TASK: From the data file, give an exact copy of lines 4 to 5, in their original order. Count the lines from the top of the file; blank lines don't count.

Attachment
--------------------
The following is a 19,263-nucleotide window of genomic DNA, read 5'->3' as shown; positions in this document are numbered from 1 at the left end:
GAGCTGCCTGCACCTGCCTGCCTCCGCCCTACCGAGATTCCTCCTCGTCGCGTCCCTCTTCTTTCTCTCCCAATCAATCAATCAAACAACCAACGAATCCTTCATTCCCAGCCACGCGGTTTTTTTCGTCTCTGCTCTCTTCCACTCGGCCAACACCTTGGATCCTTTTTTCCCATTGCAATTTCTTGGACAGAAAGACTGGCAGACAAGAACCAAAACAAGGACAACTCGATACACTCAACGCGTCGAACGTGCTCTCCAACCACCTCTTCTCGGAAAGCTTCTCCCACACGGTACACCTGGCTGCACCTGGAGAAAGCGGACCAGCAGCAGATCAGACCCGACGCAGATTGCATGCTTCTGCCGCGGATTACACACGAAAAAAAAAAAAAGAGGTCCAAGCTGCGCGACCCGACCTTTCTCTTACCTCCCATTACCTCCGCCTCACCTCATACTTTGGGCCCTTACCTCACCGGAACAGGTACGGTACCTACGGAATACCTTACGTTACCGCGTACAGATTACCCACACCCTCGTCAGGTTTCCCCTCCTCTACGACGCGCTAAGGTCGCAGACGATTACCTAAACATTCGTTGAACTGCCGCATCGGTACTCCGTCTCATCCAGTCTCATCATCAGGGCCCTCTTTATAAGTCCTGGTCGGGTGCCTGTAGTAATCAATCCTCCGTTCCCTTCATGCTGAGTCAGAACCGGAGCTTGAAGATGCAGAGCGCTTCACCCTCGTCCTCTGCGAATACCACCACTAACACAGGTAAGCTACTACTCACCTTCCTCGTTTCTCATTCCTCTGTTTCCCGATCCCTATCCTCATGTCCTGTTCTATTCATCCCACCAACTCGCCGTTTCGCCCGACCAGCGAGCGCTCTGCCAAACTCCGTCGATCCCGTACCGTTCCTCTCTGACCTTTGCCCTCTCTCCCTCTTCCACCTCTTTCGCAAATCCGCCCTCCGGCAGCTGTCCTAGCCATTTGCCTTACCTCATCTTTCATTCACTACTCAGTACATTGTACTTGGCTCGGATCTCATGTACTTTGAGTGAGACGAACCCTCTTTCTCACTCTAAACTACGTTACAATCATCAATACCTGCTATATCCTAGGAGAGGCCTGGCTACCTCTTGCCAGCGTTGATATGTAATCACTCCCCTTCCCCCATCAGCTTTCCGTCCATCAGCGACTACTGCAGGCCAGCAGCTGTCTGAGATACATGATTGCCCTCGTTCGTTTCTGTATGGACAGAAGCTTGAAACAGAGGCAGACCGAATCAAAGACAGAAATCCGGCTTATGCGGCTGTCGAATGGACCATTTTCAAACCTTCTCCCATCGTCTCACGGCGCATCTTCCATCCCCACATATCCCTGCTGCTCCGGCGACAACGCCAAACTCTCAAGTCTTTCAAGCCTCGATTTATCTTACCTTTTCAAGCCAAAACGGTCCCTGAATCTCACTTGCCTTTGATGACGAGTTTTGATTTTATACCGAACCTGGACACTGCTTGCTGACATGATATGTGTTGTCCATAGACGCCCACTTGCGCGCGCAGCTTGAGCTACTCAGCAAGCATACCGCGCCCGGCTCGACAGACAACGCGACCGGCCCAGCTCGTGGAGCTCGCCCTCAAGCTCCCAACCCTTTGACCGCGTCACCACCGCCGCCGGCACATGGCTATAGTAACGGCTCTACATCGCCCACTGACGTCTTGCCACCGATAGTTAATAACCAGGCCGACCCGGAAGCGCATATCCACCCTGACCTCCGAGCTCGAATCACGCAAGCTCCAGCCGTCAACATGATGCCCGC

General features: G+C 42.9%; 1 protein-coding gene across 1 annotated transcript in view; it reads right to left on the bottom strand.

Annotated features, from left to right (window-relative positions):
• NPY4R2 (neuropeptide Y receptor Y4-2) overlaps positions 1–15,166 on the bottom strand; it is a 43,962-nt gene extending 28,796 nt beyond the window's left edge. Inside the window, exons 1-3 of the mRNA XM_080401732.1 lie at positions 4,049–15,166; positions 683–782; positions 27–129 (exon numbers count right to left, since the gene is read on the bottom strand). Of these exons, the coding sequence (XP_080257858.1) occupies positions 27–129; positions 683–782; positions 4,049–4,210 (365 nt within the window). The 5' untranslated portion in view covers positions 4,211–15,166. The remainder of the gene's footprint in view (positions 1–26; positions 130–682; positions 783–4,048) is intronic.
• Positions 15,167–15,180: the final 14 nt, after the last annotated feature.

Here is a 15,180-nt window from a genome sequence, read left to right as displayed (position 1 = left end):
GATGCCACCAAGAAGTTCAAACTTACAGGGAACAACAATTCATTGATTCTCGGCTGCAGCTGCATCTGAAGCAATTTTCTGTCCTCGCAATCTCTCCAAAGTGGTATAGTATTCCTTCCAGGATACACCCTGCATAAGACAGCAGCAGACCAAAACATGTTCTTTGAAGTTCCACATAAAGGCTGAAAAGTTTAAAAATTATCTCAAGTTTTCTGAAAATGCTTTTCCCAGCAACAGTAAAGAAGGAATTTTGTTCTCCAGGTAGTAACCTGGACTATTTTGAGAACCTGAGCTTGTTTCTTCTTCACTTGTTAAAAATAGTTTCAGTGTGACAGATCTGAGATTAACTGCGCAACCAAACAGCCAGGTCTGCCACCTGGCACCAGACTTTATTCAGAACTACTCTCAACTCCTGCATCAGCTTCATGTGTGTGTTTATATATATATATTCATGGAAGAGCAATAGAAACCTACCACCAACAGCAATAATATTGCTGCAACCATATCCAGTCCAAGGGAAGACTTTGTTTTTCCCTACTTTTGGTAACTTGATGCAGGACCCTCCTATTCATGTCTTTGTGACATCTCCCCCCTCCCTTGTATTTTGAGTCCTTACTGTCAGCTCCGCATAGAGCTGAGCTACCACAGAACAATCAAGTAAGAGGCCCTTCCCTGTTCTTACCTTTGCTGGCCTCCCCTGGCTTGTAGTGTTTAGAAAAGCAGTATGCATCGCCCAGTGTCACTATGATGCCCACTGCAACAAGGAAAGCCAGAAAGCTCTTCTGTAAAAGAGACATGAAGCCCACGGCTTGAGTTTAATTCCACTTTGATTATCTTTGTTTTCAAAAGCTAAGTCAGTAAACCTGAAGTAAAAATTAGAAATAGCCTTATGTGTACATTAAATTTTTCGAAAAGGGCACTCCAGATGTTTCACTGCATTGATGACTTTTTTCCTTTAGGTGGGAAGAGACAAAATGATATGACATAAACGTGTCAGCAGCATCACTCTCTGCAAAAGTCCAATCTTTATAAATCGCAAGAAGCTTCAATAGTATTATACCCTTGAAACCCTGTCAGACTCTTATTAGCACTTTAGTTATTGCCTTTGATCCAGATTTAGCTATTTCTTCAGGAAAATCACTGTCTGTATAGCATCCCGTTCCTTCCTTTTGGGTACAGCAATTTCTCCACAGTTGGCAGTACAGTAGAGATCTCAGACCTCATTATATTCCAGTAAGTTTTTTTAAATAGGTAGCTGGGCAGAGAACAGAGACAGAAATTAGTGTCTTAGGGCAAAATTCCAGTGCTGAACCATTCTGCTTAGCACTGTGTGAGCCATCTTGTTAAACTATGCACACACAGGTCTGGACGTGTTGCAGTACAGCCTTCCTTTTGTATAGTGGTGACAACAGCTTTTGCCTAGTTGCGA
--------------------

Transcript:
Annotated features, from left to right (window-relative positions):
• NPY4R2 (neuropeptide Y receptor Y4-2) overlaps positions 1–15,166 on the bottom strand; it is a 43,962-nt gene extending 28,796 nt beyond the window's left edge. Inside the window, exons 1-3 of the mRNA XM_080401732.1 lie at positions 4,049–15,166; positions 683–782; positions 27–129 (exon numbers count right to left, since the gene is read on the bottom strand). Of these exons, the coding sequence (XP_080257858.1) occupies positions 27–129; positions 683–782; positions 4,049–4,210 (365 nt within the window). The 5' untranslated portion in view covers positions 4,211–15,166. The remainder of the gene's footprint in view (positions 1–26; positions 130–682; positions 783–4,048) is intronic.